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. . Donors called to help relieve blood shortage

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By Chancey Anderson
Contributing Writer
Friday, November 10, 2000

The fear of needles, a phobia almost negligent when crucial to saving one's own life, hinders the intensely important blood banks throughout the country.

A mere five percent of the population who is able to give blood actually does donate.

Many students at St. Olaf will step out of their comfort zones Wednesday, Nov. 8 through Friday, Nov. 10 as the college holds its first blood drive of the year.

First-year Adrienne Hayes admits to being a little nervous to idea of have blood drawn, as this is her first time. In response to why she is doing it, Hayes replied "because I can." Think about it," she continued, "what if you got in a car accident and needed blood and they didn't have it?"

The possibility that blood banks may not have enough blood to supply those in need, is more realistic that most people may imagine.

According to Mary Meador of the Memorial Blood Center in Minneapolis, "[blood centers] are experiencing shortages all over the country. That means if you go in for surgery there may not be the blood you need."

The American Red Cross also expressed their concern. Donor recruit representative Bruce Kranig commented that the need for blood has risen along with the number of recent advancements within medical technology. "We collected six percent more blood than last year, but the demand has gone up eleven percent. We are simply not meeting the demand," said Kranig.

A person is able to donate one unit of blood once every 56 days, but one car accident can require up to 40 units. Similarly, someone suffering from leukemia can need up to eight units of blood each week, while a liver transplant (one of today's more common transplant procedures) can require up to 60 units of blood.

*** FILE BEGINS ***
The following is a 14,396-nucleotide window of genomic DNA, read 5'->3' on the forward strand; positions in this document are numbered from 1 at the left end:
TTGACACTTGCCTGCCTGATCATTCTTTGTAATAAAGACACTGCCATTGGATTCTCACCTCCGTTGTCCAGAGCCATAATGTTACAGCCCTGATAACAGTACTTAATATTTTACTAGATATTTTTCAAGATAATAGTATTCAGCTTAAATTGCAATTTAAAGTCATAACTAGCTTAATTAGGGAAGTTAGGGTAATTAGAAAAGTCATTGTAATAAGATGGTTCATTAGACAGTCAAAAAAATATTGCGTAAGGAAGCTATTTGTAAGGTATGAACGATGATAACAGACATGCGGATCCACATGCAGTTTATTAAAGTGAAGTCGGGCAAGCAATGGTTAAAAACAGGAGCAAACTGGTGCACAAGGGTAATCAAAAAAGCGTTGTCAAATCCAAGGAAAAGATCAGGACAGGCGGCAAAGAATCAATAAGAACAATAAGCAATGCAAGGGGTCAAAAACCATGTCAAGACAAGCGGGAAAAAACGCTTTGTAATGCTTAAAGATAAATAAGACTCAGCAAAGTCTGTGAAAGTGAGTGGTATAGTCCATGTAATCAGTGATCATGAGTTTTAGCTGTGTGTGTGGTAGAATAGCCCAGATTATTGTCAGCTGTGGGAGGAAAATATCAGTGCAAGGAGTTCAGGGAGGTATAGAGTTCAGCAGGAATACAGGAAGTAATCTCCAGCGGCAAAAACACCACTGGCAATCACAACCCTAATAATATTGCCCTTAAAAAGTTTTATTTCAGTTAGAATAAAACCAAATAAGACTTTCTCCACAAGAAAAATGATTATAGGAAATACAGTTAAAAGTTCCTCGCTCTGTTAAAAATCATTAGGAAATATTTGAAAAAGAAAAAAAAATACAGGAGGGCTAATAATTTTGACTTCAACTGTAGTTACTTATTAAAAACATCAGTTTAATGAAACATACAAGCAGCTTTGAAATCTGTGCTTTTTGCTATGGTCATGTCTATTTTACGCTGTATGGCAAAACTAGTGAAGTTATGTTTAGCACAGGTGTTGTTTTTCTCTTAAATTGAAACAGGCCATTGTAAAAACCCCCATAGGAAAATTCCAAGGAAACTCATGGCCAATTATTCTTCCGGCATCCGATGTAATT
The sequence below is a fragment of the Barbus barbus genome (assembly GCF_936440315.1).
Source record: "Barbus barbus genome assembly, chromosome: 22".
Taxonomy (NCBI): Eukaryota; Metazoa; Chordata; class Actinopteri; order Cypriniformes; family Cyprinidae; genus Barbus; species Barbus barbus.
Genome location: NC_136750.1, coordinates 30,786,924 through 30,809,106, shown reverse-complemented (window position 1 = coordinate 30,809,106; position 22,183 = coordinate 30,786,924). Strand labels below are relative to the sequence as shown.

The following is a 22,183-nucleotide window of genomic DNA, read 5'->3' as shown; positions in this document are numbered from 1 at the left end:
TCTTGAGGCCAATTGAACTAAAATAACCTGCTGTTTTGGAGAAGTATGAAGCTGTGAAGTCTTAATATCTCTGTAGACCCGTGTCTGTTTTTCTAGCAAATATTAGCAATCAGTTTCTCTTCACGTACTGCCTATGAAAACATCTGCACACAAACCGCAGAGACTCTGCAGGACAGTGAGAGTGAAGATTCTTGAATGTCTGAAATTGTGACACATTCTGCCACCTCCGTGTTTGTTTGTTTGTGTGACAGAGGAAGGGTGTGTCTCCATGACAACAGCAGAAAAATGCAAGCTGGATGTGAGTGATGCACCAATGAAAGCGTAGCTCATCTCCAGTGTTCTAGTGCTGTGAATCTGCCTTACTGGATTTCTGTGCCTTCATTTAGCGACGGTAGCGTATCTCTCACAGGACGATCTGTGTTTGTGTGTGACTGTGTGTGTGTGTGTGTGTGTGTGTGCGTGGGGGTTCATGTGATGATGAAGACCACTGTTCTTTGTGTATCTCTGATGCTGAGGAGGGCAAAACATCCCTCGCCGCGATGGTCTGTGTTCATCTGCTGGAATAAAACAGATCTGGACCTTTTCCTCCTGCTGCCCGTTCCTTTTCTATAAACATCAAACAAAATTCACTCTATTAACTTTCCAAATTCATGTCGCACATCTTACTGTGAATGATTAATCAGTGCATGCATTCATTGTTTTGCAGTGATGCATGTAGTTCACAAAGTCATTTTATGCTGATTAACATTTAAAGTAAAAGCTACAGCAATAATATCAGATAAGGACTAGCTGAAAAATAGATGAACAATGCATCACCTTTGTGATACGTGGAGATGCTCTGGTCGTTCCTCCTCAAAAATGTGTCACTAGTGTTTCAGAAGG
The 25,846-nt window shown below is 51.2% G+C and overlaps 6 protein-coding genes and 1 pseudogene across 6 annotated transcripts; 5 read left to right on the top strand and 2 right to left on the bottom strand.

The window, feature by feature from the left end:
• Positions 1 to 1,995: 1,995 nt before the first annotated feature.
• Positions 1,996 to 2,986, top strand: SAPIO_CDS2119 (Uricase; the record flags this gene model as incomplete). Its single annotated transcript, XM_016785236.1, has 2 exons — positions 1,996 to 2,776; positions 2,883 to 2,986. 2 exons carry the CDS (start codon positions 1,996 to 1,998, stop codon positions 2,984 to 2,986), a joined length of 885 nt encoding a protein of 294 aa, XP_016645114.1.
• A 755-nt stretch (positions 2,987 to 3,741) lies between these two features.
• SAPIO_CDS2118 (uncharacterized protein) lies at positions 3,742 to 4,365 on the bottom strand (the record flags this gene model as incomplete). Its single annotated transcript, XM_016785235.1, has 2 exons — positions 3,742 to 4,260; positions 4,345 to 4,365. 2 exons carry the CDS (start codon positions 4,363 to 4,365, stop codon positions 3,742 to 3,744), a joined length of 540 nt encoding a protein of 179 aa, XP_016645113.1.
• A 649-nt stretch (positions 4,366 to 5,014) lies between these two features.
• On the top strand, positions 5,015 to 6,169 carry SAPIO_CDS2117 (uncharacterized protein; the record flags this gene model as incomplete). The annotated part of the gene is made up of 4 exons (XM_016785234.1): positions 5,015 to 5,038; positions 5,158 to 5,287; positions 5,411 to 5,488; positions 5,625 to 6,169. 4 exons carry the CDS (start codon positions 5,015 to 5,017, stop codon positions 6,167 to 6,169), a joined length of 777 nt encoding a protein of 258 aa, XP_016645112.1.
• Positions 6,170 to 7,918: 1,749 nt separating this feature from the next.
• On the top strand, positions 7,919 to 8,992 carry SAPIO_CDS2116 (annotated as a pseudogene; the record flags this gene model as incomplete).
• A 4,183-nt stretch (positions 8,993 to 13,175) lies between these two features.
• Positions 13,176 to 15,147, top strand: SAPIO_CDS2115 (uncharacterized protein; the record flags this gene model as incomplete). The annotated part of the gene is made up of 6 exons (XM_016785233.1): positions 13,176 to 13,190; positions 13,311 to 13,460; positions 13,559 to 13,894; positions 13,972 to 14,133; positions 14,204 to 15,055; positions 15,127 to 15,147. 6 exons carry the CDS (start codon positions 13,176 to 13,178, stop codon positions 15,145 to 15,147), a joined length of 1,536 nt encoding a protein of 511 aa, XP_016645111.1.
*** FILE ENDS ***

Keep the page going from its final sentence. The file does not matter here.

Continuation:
"There is a constant need for blood each and every day and that need can only be met by another person's donation," Kranig said.

Juniors James Christopherson and Joseph Juba both agreed that the process is not difficult. Christopherson described it as a simple and fulfilling process, and encouraged others to give as well. Stacy Holberg, a second time donor, urged her fellow St. Olaf students to give blood as well: "A couple minutes of discomfort is worth saving someone's life."

Meador and Kraing both agree that someone's first-time donation will most likely conquer their fear. "People don't realize how easy it is," said Kraing. "Unfortunately, they overestimate the availability [of blood] and underestimate the need."

Due to the national shortage and high demand, the blood drive here at St. Olaf welcomes walk-ins. There is a need for every blood type. The only requirements are that participants must be 17 years of age or older, in good health, and weigh at least 110 pounds.

"There are few things you can actively do to save some one's life," said Meador. "This is one of them."

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